Interdisciplinary artist Anita Chen presented on contemporary art interventions located in the ocean, while Executive Director of Chronus Art Center Bi Xin provided insights on the pairings between institutions and laboratories, technology companies and think tanks.
London-based writer Sarah Forman presented her insights into the oft-neglected complications of interpersonal interactions, advocating for an active communication model through a brief survey of differing exhibition frameworks, while curator Sophie J. Williamson explored the concealed collaborations within the silent philanthropic turning of all matter: past, present and possible.
The day’s session closed with Lindsay Taylor from the University of Salford and Sarah Fisher, Director of Open Eye Gallery, who together shared their secret to successful collaborations, with a focus on the Peer to Peer model of distributed leadership they jointly developed and delivered in Liverpool and Shanghai in 2019, and a presentation by Emmanuelle Khoo Fong Yi, a PhD student at the University of Nottingham Ningbo, who examined how the production of hybrid museums, through a host of transnational actors, contribute to the process of branding of place.
In addition to presentations, panel discussions responded to questions about the ways in which Covid-19 is impacting museums worldwide, how technology is dramatically altering public engagement and how small businesses and artists are collaborating to drive creativity and innovation.
On December 6, Museum 2050 and Para Site in Hong Kong hosted a series of on-site and virtual workshops to allow for networking and provide professional training in China’s rapidly transforming cultural landscape.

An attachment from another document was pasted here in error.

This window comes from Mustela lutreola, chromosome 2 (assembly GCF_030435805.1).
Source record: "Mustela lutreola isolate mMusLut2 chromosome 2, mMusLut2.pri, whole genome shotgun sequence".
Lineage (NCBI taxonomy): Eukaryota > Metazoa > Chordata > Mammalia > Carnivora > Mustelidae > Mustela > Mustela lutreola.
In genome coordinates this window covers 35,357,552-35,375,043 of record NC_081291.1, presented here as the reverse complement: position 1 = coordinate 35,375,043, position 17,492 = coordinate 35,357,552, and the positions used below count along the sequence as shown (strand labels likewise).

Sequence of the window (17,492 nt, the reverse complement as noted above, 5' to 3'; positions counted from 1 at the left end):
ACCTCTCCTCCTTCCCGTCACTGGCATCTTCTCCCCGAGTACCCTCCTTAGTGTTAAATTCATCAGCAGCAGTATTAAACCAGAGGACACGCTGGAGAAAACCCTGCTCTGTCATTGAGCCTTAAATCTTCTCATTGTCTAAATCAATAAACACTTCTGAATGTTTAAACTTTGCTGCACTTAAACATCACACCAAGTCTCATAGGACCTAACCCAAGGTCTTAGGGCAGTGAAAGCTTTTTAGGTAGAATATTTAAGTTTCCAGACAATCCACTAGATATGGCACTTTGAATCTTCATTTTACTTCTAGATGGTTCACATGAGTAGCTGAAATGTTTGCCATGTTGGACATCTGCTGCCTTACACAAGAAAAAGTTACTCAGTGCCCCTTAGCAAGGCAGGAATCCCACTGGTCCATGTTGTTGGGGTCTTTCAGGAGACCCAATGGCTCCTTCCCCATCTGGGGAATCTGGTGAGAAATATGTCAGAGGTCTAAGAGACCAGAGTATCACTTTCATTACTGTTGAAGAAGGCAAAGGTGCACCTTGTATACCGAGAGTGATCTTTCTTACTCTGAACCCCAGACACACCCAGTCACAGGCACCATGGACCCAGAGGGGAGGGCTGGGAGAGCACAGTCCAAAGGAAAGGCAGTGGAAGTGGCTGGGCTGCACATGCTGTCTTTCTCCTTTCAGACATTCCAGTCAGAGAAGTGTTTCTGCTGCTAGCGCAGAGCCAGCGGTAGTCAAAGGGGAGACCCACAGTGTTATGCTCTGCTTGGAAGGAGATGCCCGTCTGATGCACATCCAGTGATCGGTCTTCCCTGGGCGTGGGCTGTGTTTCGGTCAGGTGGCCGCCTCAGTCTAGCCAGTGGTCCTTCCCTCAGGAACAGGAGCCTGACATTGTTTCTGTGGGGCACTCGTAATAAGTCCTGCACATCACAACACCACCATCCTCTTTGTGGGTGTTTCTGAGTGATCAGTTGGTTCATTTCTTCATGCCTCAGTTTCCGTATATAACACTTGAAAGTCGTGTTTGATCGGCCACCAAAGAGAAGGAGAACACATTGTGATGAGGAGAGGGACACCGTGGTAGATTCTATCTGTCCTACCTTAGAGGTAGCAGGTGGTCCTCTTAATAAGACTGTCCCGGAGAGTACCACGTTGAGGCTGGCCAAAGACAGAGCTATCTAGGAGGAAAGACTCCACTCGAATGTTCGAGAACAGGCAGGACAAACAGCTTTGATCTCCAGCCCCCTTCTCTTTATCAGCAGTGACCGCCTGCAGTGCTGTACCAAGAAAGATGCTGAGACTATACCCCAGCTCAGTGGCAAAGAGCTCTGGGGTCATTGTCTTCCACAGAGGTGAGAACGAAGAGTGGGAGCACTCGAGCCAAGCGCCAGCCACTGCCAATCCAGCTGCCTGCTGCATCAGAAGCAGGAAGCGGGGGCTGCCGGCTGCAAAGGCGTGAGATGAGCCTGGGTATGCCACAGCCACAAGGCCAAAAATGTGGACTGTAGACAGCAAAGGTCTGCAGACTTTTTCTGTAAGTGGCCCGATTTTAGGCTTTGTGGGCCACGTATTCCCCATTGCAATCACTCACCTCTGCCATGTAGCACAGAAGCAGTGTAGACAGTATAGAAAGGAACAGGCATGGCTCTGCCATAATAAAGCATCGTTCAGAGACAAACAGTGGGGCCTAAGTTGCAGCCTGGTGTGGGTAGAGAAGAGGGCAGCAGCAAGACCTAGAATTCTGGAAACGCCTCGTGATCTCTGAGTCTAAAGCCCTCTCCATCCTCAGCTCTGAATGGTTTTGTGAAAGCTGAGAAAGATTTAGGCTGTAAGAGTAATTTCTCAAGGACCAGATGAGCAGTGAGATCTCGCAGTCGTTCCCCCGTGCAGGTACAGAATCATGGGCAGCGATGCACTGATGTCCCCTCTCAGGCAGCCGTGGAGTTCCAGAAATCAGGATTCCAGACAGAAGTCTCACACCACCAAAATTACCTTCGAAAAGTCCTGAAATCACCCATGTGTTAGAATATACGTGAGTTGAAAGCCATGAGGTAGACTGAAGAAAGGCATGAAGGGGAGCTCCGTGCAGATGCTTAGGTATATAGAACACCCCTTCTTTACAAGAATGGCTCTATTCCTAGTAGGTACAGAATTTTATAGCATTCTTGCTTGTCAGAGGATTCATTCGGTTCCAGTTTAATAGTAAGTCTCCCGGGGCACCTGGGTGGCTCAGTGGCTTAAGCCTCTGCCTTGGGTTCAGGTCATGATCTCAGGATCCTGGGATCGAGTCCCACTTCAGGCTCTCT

Ole Bouman, Founding Director of Design Society, and Huang Wenlong, Assistant Curator at Beijing Inside Out Museum led a workshop on the techniques and challenges of envisioning a creative enterprise and the Inside Out Museum’s publishing practice respectively, while Dane Currey, the Principal at UAP, and Chu Menger, Senior Curator at UAP, gave attendees a unique perspective on developing commissioned public artworks both in China and abroad.
Museum 2050 is grateful to He Art Museum for serving as this year’s hosting institution and also thankful for the support of Para Site and Jing Culture and Commerce that made the symposium’s activities and success possible.
The forthcoming proceedings featuring all the papers presented during the conference as well as contributions from the workshops by Design Society, Beijing Inside Out Museum and UAP, will be launched in spring of 2021. The publication Cultural Alliances: The Imperatives And Challenges Of Collaboration will be Museum 2050’s second such undertaking and demonstrates the platform’s ongoing commitment to creating a discourse around institutional development in China.